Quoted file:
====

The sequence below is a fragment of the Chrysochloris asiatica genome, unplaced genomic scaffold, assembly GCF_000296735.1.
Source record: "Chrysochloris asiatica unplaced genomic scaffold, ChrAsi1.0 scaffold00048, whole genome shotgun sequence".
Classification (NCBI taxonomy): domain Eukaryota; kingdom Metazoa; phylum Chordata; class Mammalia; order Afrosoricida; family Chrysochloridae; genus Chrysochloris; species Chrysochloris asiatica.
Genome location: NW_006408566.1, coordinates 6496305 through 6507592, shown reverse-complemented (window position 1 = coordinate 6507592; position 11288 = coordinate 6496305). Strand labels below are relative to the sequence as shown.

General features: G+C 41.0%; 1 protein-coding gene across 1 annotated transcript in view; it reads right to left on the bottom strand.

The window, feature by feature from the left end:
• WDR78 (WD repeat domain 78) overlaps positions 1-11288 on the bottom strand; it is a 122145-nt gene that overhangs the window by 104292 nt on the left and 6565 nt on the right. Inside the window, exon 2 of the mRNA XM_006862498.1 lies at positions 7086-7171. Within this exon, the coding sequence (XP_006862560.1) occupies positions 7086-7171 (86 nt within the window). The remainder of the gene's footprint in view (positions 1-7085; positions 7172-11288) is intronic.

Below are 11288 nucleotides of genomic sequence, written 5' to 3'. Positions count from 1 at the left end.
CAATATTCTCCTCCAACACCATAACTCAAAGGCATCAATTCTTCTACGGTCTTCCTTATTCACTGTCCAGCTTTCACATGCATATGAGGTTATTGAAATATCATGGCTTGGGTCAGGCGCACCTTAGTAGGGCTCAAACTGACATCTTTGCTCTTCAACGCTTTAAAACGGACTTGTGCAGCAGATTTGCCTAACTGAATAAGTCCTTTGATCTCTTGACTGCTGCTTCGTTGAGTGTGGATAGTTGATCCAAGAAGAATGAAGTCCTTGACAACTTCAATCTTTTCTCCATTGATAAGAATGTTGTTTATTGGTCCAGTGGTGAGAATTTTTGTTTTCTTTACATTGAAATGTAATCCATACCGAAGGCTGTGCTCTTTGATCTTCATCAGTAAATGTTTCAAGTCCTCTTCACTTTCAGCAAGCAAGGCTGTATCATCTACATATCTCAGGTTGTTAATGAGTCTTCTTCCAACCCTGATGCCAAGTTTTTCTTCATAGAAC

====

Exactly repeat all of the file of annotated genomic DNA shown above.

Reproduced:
The sequence below is a fragment of the Chrysochloris asiatica genome, unplaced genomic scaffold, assembly GCF_000296735.1.
Source record: "Chrysochloris asiatica unplaced genomic scaffold, ChrAsi1.0 scaffold00048, whole genome shotgun sequence".
Classification (NCBI taxonomy): domain Eukaryota; kingdom Metazoa; phylum Chordata; class Mammalia; order Afrosoricida; family Chrysochloridae; genus Chrysochloris; species Chrysochloris asiatica.
Genome location: NW_006408566.1, coordinates 6496305 through 6507592, shown reverse-complemented (window position 1 = coordinate 6507592; position 11288 = coordinate 6496305). Strand labels below are relative to the sequence as shown.

General features: G+C 41.0%; 1 protein-coding gene across 1 annotated transcript in view; it reads right to left on the bottom strand.

The window, feature by feature from the left end:
• WDR78 (WD repeat domain 78) overlaps positions 1-11288 on the bottom strand; it is a 122145-nt gene that overhangs the window by 104292 nt on the left and 6565 nt on the right. Inside the window, exon 2 of the mRNA XM_006862498.1 lies at positions 7086-7171. Within this exon, the coding sequence (XP_006862560.1) occupies positions 7086-7171 (86 nt within the window). The remainder of the gene's footprint in view (positions 1-7085; positions 7172-11288) is intronic.

Below are 11288 nucleotides of genomic sequence, written 5' to 3'. Positions count from 1 at the left end.
CAATATTCTCCTCCAACACCATAACTCAAAGGCATCAATTCTTCTACGGTCTTCCTTATTCACTGTCCAGCTTTCACATGCATATGAGGTTATTGAAATATCATGGCTTGGGTCAGGCGCACCTTAGTAGGGCTCAAACTGACATCTTTGCTCTTCAACGCTTTAAAACGGACTTGTGCAGCAGATTTGCCTAACTGAATAAGTCCTTTGATCTCTTGACTGCTGCTTCGTTGAGTGTGGATAGTTGATCCAAGAAGAATGAAGTCCTTGACAACTTCAATCTTTTCTCCATTGATAAGAATGTTGTTTATTGGTCCAGTGGTGAGAATTTTTGTTTTCTTTACATTGAAATGTAATCCATACCGAAGGCTGTGCTCTTTGATCTTCATCAGTAAATGTTTCAAGTCCTCTTCACTTTCAGCAAGCAAGGCTGTATCATCTACATATCTCAGGTTGTTAATGAGTCTTCTTCCAACCCTGATGCCAAGTTTTTCTTCATAGAAC